After all the noise about massive GDPR penalties it might look as if the GDPR isn’t being enforced in the UK.
All the fines currently issued by the ICO are still based on the old legislation – the Data Protection Act 1998 and the Privacy and Electronic Communications Regulations, with a maximum penalty of £500,000. Most ICO investigations, especially those which result in a fine, take upwards of 6 months, and often more than a year, so we wouldn’t expect any massive increases yet … perhaps in the first half of 2019.
Quietly, though, another form of enforcement is appearing. Article 82 of the GDPR says:
“Any person who has suffered material or non-material damage as a result of an infringement of this Regulation shall have the right to receive compensation from the controller or processor for the damage suffered.”
Two things worth noting here are that this includes ‘non-material’ damage (i.e. stress) and ‘infringement of this Regulation’ – there doesn’t need to be a data breach (although this is the most likely source of damage), just an infringement of any part of the Regulation as long as there is damage to a data subject.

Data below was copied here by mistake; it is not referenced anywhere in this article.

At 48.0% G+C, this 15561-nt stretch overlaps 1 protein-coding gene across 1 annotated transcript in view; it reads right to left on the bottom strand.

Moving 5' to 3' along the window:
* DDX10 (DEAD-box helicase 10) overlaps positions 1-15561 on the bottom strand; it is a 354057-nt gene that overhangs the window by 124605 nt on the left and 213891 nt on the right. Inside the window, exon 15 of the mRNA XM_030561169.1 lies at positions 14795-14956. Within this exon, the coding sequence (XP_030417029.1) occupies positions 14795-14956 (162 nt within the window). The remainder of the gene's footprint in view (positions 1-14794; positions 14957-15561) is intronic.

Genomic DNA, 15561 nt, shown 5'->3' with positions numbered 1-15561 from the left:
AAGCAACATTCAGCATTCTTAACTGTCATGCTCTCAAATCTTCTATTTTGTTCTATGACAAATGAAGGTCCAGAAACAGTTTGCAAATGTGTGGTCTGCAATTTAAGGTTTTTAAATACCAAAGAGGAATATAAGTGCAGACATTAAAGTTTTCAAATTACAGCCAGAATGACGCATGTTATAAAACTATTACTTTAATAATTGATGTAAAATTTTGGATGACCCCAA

There are already no-win, no-fee solicitors advertising their services to pursue compensation claims of this sort. In particular, one English firm of solicitors is advertising claims for the Ticketmaster breach on their website, suggesting that claimants could each be awarded as much as £5,000. A significant number of claims raised against the same company could very easily be much more painful than a fine imposed by the ICO – the Ticketmaster breach is believed to have affected more than 40,000 data subjects. If you have large customer databases it is essential that you have ‘appropriate’ security in place as that will mean you won’t infringe the Regulation even if you have a data breach.
Enforcement of the GDPR is still evolving; the levels of fines and compensation should become much clearer in the next twelve months.